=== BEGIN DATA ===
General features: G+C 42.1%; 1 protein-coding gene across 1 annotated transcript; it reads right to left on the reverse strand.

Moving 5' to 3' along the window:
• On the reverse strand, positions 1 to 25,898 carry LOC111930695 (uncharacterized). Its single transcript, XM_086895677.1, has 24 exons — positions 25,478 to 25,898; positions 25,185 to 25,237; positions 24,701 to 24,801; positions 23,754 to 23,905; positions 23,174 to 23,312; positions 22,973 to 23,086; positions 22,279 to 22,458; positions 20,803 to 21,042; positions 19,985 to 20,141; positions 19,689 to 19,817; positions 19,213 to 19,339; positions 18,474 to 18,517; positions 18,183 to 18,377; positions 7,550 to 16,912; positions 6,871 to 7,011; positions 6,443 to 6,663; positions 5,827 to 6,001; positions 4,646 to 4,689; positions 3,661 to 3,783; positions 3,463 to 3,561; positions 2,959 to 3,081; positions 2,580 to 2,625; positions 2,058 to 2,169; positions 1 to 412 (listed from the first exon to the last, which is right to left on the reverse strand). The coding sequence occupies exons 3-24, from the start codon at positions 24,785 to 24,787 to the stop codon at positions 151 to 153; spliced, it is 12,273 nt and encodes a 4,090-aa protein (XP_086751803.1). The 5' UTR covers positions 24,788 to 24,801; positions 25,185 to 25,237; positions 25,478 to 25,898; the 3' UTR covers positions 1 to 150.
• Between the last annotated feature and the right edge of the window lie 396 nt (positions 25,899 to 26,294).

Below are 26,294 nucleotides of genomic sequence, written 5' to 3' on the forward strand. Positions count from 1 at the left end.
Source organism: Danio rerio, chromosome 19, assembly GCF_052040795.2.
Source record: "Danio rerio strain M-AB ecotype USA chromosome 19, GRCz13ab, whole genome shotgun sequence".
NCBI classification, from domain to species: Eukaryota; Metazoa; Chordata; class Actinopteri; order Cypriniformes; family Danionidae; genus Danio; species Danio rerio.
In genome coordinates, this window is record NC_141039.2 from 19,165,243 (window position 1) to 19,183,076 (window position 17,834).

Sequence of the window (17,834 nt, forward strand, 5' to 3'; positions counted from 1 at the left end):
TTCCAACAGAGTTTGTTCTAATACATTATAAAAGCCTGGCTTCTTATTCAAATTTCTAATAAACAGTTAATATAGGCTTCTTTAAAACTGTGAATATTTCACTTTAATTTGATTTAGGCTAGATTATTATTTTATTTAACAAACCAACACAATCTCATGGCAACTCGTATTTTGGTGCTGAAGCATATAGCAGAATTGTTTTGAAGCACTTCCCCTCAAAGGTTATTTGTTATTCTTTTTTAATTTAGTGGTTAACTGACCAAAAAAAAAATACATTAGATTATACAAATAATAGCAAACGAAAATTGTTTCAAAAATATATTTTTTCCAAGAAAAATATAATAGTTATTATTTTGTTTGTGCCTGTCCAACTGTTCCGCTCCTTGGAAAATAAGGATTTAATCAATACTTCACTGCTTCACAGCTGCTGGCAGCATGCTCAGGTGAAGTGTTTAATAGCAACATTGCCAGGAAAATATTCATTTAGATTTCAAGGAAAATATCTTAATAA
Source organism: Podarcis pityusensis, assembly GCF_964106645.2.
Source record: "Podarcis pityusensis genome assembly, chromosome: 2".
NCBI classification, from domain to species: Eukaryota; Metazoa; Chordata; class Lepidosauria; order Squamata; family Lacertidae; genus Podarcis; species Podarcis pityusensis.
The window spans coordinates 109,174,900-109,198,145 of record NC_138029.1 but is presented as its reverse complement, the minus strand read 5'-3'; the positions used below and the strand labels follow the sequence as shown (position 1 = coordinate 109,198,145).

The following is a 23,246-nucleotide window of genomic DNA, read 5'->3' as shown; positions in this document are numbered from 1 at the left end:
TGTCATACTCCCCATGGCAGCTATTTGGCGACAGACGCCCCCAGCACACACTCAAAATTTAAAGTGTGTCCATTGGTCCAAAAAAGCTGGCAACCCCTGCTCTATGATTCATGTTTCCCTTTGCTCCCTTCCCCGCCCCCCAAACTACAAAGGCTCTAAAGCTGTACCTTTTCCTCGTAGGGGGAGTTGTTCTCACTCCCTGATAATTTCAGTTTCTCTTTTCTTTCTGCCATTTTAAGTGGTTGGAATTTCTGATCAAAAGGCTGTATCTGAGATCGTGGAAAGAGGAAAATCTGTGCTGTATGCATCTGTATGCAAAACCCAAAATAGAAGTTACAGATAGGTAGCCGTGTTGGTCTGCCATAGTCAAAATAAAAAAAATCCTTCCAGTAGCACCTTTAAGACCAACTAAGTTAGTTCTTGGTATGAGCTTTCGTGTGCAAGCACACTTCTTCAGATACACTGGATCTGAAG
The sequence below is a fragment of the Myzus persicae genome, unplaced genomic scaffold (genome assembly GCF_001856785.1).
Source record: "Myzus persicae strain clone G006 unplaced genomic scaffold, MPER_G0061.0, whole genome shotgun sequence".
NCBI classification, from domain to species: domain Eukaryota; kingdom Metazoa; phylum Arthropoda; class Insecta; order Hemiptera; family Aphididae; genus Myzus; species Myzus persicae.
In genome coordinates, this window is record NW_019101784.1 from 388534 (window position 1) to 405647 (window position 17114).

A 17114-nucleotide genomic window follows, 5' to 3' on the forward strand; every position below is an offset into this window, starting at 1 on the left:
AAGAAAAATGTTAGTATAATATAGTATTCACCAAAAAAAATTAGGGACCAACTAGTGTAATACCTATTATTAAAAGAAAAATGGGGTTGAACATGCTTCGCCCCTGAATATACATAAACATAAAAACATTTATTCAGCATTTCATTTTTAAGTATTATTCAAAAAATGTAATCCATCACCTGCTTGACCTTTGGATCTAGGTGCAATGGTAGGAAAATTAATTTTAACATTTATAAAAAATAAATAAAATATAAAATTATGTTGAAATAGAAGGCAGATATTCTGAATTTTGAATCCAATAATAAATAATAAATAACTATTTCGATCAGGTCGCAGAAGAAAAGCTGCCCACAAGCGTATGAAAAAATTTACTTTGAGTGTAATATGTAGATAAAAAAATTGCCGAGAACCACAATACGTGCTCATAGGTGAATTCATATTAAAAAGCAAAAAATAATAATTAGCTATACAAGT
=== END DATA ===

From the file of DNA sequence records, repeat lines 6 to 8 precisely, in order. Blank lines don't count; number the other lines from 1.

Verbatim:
Source organism: Danio rerio, chromosome 19, assembly GCF_052040795.2.
Source record: "Danio rerio strain M-AB ecotype USA chromosome 19, GRCz13ab, whole genome shotgun sequence".
NCBI classification, from domain to species: Eukaryota; Metazoa; Chordata; class Actinopteri; order Cypriniformes; family Danionidae; genus Danio; species Danio rerio.